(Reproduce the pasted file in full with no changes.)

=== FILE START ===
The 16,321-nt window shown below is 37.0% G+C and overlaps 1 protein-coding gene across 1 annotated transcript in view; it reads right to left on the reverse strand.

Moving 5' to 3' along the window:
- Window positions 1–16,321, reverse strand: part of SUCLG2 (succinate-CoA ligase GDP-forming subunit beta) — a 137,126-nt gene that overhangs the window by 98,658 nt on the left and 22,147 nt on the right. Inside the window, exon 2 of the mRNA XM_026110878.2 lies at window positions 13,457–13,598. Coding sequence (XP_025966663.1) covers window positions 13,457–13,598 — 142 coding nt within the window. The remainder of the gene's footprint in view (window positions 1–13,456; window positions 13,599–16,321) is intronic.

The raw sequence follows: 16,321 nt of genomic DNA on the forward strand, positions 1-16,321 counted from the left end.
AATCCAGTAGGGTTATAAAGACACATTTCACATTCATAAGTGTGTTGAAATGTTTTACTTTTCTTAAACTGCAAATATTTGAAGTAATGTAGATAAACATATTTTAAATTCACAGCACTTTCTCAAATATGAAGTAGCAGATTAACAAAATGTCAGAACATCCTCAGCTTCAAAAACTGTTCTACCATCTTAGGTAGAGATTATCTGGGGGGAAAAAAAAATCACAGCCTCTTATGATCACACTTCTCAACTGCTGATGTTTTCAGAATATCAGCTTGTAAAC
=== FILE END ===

The 16,321-nt window shown below is 37.0% G+C and overlaps 1 protein-coding gene across 1 annotated transcript in view; it reads right to left on the reverse strand.

Moving 5' to 3' along the window:
- Window positions 1–16,321, reverse strand: part of SUCLG2 (succinate-CoA ligase GDP-forming subunit beta) — a 137,126-nt gene that overhangs the window by 98,658 nt on the left and 22,147 nt on the right. Inside the window, exon 2 of the mRNA XM_026110878.2 lies at window positions 13,457–13,598. Coding sequence (XP_025966663.1) covers window positions 13,457–13,598 — 142 coding nt within the window. The remainder of the gene's footprint in view (window positions 1–13,456; window positions 13,599–16,321) is intronic.

The raw sequence follows: 16,321 nt of genomic DNA on the forward strand, positions 1-16,321 counted from the left end.
AATCCAGTAGGGTTATAAAGACACATTTCACATTCATAAGTGTGTTGAAATGTTTTACTTTTCTTAAACTGCAAATATTTGAAGTAATGTAGATAAACATATTTTAAATTCACAGCACTTTCTCAAATATGAAGTAGCAGATTAACAAAATGTCAGAACATCCTCAGCTTCAAAAACTGTTCTACCATCTTAGGTAGAGATTATCTGGGGGGAAAAAAAAATCACAGCCTCTTATGATCACACTTCTCAACTGCTGATGTTTTCAGAATATCAGCTTGTAAAC